South Florida is growing. Just look at the skyline in any reasonable-sized municipality, and you’re bound to see cranes, new condos, strip malls, and housing developments. While development can be beneficial and add tax revenue, the concerns of the existing community must be taken into consideration so that “smart growth” is the overriding principle and your voices are heard. So what are your options if you hear through the grapevine about a proposed development that may impact your quality of life?
First of all, don’t despair. The Government and Association teams at Becker are experienced and adept at working together to represent the Boards of Condos and HOA’s in response to filed applications that are directly adjacent to or nearby your community. We have achieved many successes, and the tenor of our representation depends upon many factors, including first and foremost the ultimate goals of our clients, the willingness of the developer applicant to negotiate, the political climate of the City, and the legal entitlement process which is required for the application. Through various projects, we have obtained: major design modifications that mitigate the impact on existing communities, high six-figure settlement agreements, reduction in density, reduction in height, change of use and construction management agreements to address loading zones and hours, right of way closures and maintenance of traffic, dust and debris, impacts of drilling, types of cranes, and many more.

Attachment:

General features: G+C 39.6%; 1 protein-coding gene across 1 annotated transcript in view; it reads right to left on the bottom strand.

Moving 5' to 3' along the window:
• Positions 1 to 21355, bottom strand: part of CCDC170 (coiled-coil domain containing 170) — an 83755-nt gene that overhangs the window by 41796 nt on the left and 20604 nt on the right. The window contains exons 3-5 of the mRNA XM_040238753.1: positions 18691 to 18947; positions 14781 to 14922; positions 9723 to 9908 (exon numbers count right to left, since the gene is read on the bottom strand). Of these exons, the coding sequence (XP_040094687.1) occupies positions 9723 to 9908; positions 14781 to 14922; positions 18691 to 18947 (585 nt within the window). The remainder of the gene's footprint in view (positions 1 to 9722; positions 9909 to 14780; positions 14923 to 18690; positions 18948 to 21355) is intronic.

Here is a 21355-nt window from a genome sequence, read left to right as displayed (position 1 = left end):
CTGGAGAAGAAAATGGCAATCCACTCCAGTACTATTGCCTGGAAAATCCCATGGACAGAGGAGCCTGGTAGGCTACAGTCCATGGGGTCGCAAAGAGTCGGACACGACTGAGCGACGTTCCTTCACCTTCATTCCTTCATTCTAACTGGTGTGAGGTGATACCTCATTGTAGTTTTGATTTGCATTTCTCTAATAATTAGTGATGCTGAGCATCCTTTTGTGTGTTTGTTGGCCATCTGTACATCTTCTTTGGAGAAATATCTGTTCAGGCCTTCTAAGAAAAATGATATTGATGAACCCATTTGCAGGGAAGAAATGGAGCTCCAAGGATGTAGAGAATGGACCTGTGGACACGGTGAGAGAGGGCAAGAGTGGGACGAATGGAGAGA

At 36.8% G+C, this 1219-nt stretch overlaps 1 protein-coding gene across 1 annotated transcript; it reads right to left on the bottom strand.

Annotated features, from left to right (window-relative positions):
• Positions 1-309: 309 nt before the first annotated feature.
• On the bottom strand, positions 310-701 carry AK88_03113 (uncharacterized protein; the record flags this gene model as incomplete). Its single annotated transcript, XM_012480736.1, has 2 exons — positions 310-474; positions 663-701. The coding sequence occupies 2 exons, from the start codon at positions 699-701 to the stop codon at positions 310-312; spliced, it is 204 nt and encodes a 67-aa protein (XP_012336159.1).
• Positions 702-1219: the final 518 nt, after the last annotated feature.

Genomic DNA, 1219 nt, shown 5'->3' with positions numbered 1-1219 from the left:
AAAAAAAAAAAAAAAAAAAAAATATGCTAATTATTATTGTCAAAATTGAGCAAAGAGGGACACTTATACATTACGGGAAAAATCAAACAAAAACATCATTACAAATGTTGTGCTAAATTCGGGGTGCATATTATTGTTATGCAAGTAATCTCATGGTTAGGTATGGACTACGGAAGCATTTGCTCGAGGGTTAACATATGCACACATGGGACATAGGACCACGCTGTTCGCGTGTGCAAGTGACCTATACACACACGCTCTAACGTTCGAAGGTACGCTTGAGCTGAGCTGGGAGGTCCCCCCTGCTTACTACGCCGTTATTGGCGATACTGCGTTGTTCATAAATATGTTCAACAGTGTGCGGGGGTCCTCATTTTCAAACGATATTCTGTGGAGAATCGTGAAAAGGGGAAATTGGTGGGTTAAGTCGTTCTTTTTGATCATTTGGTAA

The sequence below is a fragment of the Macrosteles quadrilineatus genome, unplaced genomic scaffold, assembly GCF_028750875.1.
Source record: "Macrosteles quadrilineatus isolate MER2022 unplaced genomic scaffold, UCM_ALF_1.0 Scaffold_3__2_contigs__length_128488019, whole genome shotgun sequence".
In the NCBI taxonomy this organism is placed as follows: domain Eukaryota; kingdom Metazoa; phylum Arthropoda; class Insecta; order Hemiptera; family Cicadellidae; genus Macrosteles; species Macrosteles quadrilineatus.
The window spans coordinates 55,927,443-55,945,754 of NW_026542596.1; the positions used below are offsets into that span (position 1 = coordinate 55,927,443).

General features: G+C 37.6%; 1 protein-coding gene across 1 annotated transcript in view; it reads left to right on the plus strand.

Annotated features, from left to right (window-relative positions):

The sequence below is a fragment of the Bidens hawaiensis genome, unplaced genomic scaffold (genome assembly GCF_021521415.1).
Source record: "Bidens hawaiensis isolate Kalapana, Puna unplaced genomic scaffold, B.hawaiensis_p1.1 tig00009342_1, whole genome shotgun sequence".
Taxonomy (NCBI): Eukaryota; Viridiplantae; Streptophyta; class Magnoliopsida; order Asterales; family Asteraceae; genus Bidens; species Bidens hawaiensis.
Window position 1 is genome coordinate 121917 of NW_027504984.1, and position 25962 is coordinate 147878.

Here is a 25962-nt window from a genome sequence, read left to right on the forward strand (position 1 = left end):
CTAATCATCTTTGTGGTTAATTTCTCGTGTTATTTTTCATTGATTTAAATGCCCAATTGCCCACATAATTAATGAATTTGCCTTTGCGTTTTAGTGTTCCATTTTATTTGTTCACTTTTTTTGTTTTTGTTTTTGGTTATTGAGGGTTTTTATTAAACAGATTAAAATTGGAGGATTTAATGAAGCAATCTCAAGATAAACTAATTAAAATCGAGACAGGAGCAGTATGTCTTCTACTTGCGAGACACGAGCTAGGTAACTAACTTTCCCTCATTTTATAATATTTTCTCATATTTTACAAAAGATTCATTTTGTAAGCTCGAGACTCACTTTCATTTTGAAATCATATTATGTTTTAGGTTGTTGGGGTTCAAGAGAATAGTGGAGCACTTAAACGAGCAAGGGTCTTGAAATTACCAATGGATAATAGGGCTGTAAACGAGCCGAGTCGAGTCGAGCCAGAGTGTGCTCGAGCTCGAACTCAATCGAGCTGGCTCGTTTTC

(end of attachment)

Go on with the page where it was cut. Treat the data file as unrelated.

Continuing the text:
If you are a Board member of an Association or Condo, you most likely did not anticipate having to deal with the pressure of a contentious new development going up. Before the residents of your community start bombarding you with emails and pointing fingers, it is extremely important to engage the appropriate experts to conduct due diligence. Due Diligence will generally include: A review of the filed site plan, survey, staff comments, Municipal Land Development Code as well as the Comprehensive Plan, previous applications on the property, and any relevant Master Plans. We usually recommend moving ahead with one to two experts from the get-go, as Florida law on quasi-judicial hearings requires “competent and substantial evidence.” We would schedule meetings with the Board, as well as with residents to listen to concerns, and ultimately move on to meetings with the applicant, City Attorney, Planners, and City Commissioners as necessary.
Be proactive early on, because the chances of success diminish the longer you wait. We look forward to working with you and achieving your goals. Please feel free to call Jeremy Shir at 954-364-6028, or email Jshir@Beckerlawyers.com. Click here to learn more about Jeremy Shir and his practice.